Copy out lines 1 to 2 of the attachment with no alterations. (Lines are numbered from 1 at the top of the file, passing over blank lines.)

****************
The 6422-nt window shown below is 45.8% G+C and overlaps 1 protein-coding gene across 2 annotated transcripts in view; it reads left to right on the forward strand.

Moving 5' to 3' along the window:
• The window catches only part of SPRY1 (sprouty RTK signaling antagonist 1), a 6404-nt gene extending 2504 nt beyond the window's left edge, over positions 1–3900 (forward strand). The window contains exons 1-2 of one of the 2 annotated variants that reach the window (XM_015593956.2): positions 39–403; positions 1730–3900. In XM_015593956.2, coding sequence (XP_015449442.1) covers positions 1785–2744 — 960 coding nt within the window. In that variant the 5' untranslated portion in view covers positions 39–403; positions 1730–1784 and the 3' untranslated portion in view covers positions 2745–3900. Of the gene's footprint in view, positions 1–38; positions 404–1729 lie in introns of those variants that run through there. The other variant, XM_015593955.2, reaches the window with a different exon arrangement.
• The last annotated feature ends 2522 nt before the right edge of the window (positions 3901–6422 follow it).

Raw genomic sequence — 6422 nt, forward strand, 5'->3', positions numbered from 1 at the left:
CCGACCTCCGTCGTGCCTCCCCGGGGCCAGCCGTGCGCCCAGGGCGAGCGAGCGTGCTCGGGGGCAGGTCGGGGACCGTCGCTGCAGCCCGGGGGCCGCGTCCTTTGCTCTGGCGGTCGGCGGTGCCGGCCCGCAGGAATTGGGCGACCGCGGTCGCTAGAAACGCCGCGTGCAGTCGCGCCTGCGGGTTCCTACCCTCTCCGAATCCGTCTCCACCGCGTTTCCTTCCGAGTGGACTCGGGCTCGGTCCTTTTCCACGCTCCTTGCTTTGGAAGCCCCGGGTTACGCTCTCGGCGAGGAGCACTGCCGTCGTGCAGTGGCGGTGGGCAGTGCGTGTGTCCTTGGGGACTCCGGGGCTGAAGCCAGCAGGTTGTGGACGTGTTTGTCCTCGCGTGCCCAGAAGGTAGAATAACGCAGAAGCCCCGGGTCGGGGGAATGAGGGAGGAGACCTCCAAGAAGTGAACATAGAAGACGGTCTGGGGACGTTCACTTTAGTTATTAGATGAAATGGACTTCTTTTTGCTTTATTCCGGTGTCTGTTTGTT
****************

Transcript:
The 6422-nt window shown below is 45.8% G+C and overlaps 1 protein-coding gene across 2 annotated transcripts in view; it reads left to right on the forward strand.

Moving 5' to 3' along the window: